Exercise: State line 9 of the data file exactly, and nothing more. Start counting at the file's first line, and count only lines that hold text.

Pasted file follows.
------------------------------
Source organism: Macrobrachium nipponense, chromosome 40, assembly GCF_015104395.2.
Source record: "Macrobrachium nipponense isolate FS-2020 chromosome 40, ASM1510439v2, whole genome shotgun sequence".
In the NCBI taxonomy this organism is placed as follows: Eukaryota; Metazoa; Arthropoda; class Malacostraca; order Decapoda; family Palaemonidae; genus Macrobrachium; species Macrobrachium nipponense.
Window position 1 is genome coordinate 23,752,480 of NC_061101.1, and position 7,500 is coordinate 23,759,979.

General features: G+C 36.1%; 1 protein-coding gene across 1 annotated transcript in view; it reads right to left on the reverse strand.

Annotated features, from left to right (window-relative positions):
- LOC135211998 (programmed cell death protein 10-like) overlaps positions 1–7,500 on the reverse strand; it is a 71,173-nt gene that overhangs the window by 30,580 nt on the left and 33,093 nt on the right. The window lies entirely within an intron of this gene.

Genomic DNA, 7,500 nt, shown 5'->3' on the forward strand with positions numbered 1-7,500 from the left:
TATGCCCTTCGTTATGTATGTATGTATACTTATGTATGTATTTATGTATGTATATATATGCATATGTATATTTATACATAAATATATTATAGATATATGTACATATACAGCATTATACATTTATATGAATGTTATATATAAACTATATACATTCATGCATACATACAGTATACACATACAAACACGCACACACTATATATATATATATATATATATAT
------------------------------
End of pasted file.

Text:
TATGCCCTTCGTTATGTATGTATGTATACTTATGTATGTATTTATGTATGTATATATATGCATATGTATATTTATACATAAATATATTATAGATATATGTACATATACAGCATTATACATTTATATGAATGTTATATATAAACTATATACATTCATGCATACATACAGTATACACATACAAACACGCACACACTATATATATATATATATATATATAT